Because the Nasdaq showed more relative strength than the S&P 500 on the way down, it has already recovered above its 200-day MA. However, the big area of prior price congestion at current levels is full of overhead supply the index will need to absorb in order to hold steady. The primary downtrend line also looms overhead. Finally, take a look at the Dow:
Having shown even more relative strength than the Nasdaq when the market began its correction, the Dow has not yet even closed below its 200-day MA. Still, there is a lot of overhead resistance. Specifically, the 50-day MA has converged with the primary downtrend line, which will make that level twice as difficult to get through.
In the August 17 issue of The Wagner Daily, we said of the previous day’s bullish reversal that “we honestly cannot recommend buying any stocks or ETFs until the market proves that yesterday’s reversal wasn’t just a fluke to suck in the bulls. With downward momentum so strong, it remains quite risky to be on the long side of the market. As for shorts, you probably want to stay clear of those as well, at least until we see how far the market retraces before running out of gas again.” As we enter the new week, our sentiment remains exactly the same.
Sure, last Friday’s action was a welcome relief from the downward pressure, but it was not the type of convincing follow-through that would get us excited to start buying again. Since the major indices closed below that day’s opening highs, it remains to be seen whether or not the gap up was just a knee-jerk reaction that will quickly fade into the sunset. Due to vast levels of overhead resistance in the broad market, we should begin to see the formation of new short setups within the next 1 to 3 days. If the main stock market indexes break out above their downtrend lines, our negative short and intermediate-term biases might change, but there’s not point discussing that until it happens. For now, we remain “flat and happy,” patiently waiting for the next clear trade setups to present themselves.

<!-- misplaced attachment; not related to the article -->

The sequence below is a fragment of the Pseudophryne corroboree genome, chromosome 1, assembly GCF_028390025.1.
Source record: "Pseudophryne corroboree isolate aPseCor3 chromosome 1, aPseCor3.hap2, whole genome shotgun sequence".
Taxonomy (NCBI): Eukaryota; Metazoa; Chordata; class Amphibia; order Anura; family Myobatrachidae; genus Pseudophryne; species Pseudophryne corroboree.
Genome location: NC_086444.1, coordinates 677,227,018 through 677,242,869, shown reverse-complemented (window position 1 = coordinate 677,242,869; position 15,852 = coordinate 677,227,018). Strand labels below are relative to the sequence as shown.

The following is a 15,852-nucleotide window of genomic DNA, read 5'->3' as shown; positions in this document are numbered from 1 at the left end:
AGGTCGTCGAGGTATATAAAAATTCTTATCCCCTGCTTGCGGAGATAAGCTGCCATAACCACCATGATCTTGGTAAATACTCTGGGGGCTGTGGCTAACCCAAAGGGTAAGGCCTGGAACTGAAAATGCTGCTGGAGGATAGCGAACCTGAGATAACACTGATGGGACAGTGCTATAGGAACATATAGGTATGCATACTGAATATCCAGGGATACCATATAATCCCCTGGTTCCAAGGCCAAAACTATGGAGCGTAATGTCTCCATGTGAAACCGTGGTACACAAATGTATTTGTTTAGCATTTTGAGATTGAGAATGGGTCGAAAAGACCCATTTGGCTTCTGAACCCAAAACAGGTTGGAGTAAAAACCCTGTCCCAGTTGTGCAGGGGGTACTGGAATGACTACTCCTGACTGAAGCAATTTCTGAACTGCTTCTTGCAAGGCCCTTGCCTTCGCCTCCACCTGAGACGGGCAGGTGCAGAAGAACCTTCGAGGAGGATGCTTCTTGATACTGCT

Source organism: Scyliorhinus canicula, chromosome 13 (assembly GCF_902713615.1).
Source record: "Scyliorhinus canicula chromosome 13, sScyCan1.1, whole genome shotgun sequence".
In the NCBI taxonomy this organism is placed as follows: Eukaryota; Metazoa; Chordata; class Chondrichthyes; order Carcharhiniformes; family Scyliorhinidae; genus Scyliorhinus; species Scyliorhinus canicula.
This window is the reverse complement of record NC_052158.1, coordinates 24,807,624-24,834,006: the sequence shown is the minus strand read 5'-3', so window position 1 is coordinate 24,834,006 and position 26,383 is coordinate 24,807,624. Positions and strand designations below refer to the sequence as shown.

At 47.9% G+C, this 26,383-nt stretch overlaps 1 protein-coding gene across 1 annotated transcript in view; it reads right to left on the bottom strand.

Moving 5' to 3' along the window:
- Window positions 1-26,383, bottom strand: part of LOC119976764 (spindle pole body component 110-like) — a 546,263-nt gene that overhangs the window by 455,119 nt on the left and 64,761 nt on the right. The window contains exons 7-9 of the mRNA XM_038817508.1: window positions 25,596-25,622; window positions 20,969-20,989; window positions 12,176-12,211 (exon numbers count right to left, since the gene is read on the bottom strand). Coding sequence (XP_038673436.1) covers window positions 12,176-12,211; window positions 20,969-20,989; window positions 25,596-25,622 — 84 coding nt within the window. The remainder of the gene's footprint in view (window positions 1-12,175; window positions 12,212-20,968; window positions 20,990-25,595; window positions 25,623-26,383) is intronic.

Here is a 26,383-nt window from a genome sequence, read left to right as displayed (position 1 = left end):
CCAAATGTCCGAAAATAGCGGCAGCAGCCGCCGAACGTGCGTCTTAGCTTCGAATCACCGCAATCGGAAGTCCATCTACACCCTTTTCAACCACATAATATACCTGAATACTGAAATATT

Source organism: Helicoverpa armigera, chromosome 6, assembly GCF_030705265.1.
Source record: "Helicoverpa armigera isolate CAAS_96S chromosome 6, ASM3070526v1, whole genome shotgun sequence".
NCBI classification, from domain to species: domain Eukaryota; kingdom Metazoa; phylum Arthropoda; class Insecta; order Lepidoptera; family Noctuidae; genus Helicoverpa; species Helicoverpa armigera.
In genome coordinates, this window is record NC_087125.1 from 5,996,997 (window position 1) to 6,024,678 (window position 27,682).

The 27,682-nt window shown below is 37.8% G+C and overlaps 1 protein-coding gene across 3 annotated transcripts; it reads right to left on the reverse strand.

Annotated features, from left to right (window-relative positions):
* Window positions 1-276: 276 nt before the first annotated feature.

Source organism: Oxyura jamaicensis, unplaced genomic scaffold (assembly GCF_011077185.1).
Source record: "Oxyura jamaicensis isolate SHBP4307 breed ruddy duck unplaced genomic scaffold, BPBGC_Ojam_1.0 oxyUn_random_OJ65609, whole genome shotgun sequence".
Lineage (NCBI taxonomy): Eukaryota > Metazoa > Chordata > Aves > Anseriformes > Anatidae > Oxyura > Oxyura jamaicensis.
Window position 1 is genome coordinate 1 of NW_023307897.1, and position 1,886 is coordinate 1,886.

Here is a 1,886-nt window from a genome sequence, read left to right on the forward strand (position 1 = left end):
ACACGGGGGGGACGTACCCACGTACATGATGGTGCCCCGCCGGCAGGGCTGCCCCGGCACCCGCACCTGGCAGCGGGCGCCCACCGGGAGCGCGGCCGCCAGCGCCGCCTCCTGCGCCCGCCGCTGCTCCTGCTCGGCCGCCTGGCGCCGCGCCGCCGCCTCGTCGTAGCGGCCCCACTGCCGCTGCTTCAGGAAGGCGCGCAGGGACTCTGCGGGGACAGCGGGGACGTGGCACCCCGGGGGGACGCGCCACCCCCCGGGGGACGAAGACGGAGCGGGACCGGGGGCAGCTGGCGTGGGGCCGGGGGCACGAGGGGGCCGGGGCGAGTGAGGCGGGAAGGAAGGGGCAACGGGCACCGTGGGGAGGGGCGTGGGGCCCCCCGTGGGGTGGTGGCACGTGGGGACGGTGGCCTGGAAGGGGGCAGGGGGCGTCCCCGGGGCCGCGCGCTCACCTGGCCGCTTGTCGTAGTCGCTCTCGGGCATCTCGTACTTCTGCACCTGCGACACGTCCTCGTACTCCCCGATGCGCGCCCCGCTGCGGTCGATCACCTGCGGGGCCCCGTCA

There are no new trade setups for today. Now that the market has begun to bounce into major resistance levels, we’ll be looking for new short setups to come across our radar screen. Specifically, we are looking for setups that provide us with a higher than average risk/reward ratio (potential loss compared to potential gain). If we enter anything new today, we’ll promptly send the details via intraday e-mail alert. As for quick, momentum-based long entries, we’d stay clear of those at this point. It was not a bad bet to enter a few during last Thursday afternoon’s bullish reversal, but the risk/reward of new long entries at current levels is not good.
Daily Performance Report:
Below is an overview of all open positions, as well as a performance report on all positions that were closed only since the previous day’s newsletter. Net P/L figures are based on the $50,000 Wagner Daily model account size. Changes to open positions since the previous report are listed in red text below:
Open positions (coming into today):
Closed positions (since last report):
Current equity exposure ($100,000 max. buying power):
As per the plan, we remain “flat and happy.”
Edited by Deron Wagner,
MTG Founder and